My own pregnancy was sadly a very sad time, the loss of identity was huge, my partner at the time and I had been together a matter of weeks when we discovered I was pregnant and the thought of having a baby on an island where I could not speak the language and I had no family near was daunting. I did my best to hold it together and I worked hard to create a safe supportive space for my baby as I knew how important the early years were but what I did not take into account was how important it is for the mother to look after herself during this transition into motherhood. Now I understand the importance of this I am keen to interview Psychotherapist Jerilee Claydon.
Hi Jerilee, welcome to No Mum Is An Island. I am a great believer that no mum (or dad) should have to do everything herself, we can’t possibly know it all, and we need all the support we can get, there is a wealth of information out there to help us upgrade our parenting experience, to make our lives easier and this website is a hub for just that! We love that you have upgraded your life by helping others to maintain good mental health through pregnancy and beyond.
We all start our parenting journey with patterns, beliefs, and anxieties that hold us back, what is the best bit of advice you can offer mum’s to be?
This is a wonderful point you raise regarding our own beliefs and anxieties this is essentially the golden gift of awareness. An awareness of our own needs that can transform our parenting journey.
To know that we all carry ghosts within us enables an opportunity for choice. Is this something I wish to continue or change?
Working with a mummy and her own inner child is where I start with any expectant mama. Unless we have bravely looked at what we liked and more importantly didn’t like in our childhood we will continue to repeat unwanted behaviours, these unconscious behaviours can catch us off guard over and over again.
I encourage couples to share with each other values, family traditions, hopes and fears before baby comes, are family meals eaten at the table? Do we share a room to sleep? Will we vaccinate? Or practice a certain religion. It’s not necessarily getting to the answer of each of these questions but it opens up a dialogue that otherwise might not happen. I’m doing so you provide a space for baby as a family member and bring to life the reality of this new human with needs.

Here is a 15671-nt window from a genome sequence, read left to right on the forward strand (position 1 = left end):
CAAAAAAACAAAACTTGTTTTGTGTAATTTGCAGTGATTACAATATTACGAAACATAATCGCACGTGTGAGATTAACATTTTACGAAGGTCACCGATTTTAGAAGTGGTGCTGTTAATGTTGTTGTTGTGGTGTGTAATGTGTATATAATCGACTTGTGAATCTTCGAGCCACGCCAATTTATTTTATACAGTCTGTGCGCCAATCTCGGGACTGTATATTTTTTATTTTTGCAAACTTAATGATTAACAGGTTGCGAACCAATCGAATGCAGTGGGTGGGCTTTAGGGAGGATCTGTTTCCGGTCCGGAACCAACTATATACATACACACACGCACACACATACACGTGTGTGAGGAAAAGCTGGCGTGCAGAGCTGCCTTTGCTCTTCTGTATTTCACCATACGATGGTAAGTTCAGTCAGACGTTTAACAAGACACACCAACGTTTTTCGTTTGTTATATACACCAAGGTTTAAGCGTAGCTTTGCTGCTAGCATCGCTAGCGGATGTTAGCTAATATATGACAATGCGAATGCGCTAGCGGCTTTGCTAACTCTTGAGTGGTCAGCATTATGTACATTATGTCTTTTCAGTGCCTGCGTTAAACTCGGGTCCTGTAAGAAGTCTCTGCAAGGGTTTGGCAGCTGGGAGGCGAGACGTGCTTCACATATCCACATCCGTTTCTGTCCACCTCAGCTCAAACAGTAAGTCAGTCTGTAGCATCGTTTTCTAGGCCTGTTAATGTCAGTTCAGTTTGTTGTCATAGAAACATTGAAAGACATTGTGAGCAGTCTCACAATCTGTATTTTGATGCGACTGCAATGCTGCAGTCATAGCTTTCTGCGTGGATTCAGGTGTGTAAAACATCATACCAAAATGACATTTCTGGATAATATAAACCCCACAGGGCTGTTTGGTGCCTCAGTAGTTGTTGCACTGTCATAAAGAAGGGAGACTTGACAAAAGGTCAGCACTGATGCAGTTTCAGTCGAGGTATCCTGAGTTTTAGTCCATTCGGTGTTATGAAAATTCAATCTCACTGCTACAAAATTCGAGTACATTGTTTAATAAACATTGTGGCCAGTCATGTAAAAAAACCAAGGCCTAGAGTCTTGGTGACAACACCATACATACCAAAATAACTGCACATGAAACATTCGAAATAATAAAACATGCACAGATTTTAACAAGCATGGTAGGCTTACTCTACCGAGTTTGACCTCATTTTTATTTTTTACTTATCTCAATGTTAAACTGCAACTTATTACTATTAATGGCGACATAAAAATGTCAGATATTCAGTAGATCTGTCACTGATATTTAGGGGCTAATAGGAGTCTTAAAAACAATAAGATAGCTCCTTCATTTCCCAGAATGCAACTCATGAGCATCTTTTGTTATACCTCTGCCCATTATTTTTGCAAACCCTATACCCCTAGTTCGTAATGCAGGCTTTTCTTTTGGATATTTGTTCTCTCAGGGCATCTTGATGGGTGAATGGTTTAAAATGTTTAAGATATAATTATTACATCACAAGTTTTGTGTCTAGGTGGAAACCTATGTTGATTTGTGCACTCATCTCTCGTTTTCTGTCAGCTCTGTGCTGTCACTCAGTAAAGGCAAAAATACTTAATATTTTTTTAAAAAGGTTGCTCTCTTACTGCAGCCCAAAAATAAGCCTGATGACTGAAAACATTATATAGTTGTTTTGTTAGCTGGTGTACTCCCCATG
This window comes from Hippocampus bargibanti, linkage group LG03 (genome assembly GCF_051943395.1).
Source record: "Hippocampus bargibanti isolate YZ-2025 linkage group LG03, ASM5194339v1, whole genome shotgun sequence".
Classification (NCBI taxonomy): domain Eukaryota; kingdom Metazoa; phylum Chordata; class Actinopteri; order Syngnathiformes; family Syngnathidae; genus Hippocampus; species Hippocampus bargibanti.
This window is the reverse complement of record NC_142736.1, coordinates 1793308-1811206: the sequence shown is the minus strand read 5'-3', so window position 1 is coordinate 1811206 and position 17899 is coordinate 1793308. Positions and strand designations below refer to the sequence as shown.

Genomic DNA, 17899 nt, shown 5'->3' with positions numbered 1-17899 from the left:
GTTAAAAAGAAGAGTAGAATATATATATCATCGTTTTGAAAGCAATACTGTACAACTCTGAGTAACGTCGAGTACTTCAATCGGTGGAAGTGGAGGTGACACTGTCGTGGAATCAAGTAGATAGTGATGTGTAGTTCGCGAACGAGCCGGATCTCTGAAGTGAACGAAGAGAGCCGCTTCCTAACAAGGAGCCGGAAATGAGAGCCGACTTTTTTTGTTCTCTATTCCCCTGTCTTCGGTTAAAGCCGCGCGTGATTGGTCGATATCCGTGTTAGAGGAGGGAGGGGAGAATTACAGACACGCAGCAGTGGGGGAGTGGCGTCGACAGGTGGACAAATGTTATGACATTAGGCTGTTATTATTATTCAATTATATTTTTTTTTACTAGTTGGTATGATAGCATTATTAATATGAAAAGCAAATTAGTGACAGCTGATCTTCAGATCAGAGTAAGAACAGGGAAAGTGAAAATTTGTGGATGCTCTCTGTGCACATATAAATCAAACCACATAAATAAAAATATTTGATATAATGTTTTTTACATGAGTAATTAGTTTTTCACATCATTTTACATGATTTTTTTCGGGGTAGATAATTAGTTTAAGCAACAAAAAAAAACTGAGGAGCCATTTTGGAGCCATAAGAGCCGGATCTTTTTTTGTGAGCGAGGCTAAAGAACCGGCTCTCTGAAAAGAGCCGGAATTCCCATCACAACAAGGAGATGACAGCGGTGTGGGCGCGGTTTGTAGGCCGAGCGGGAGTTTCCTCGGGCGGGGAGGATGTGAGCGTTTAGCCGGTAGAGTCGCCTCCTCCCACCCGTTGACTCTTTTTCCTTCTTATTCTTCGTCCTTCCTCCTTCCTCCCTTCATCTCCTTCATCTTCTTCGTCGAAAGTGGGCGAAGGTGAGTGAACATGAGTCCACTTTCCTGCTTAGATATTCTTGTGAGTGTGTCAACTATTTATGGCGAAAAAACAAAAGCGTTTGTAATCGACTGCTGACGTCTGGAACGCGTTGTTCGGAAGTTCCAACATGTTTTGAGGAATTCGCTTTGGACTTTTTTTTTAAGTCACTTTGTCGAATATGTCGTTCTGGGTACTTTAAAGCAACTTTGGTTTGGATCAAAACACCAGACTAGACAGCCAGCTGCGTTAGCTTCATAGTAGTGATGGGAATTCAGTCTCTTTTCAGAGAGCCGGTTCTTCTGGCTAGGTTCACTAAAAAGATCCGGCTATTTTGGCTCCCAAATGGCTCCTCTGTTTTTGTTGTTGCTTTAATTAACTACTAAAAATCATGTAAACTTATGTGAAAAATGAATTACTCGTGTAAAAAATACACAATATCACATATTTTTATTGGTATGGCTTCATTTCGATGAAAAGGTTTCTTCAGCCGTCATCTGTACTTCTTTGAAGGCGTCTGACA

This unity provides a sense of inclusion and enables previous childhood anxieties to be gently explored.
The short answer; I would suggest you always start with you, invest in someone to one work with a therapist to raise your emotional intelligence as high as you can, so when you are feeding at 1am in a quiet house filled with loneliness, you’ll have the skills to regulate yourself and bring your own mind to a place of comfort and calm and recognise why it’s all worth it.
There is so much fear and also public pressure on making our children dependent from us. I Love your comment “You aren’t creating a negative human by being close, you are creating the next generation of superhumans who’ll live with a heart full of kindness” can you explain how keeping your child close can have a positive impact on both parent and child as they grow up?
Ahh this is my passion and I love that you have teased this out, how long do you have ?!
Evolution primed us to stay close to our caregivers to keep us safe, the young baby who learns to bum shuffle around 8 months also becomes stranger aware… bumping into the ankles of a caveman around the fire would have resulted in being picked up and thrown out of the cave, so we’ve learnt from a young age to be cautious from whom we seek care.
Our young brains have learnt from experience for generations – not self taught – the brain is primed to learn from its environment, as adults it’s beneficial to our young to learn that the world is loving, warm, kind and caring, that needs are met.
As a result, we will enter the world curiously, seeking, exploring and confidently take risks. Raising the opportunity to experience success and happiness.